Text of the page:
Seeing the Sandmen get their asses handed to them, even the citizens of the city start pitching in to fight off the Cubs, but to no avail: the Cubs are more trained in combat than the soft, catered populace of what was once a controlled environment. Billy and a girl in a bikini named Angel, who seems to be his second in command, take a Sandman down to the food dispensary and demand he produce some victuals, but the Sandman cannot because the computers are down! If I had a nickel for every time I heard that. This enrages Billy because he was really looking forward to Salisbury Steak, so he and the Cubs start fighting the adults again. Jessica and the Old Fella walk onto the scene, and Billy and Angel catch sight of the Old Guy’s weathered, hairy look—this distraction is just enough to turn the fight in the Sandmen’s favor, and they begin blasting the Cubs into a full retreat. On the way back to Cathedral, Billy grabs Jessica as a hostage. Modar and Priest are really flipping out now: they fire wildly in an attempt to eradicate every Cub, and one of Modar’s gun blasts wounds Angel. Billy, with his hostage in tow, presses on without her but Angel is picked up by other Cubs who, you know, don’t have hostages. I mean, this scene is supposed to show that Billy is heartless and would leave someone behind, but he just led a full frontal assault against polite society and brought them to their knees! This is war, people, and the guy with the hostage can’t also be the one to stop and help someone tie their shoes. Frankly, even though I don’t know more about Angel other than her being blond and wearing a bikini, I think she would agree with me.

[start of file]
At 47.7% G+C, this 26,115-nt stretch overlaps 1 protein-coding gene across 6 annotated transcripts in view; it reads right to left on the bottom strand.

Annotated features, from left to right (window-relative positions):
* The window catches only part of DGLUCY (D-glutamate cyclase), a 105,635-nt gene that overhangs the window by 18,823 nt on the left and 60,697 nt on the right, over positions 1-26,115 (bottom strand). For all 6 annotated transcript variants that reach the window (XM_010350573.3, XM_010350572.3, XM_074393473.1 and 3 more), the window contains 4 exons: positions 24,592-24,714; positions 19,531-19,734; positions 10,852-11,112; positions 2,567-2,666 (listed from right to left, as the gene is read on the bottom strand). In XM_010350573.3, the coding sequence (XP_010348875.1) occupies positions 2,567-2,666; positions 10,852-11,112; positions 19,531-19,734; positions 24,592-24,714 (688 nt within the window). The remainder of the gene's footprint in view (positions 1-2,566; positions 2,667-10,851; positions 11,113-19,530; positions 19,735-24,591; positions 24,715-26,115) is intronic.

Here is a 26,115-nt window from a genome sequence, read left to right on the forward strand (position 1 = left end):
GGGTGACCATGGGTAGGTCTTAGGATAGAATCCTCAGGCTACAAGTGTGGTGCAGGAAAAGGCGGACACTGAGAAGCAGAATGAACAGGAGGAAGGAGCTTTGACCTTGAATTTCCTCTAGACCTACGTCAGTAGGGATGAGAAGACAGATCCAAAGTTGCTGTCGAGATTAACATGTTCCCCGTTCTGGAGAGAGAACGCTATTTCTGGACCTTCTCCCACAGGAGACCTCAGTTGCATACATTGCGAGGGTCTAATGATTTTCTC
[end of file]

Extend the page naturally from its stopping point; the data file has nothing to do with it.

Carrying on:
"Also stop wiping my screen with Windex. It stings."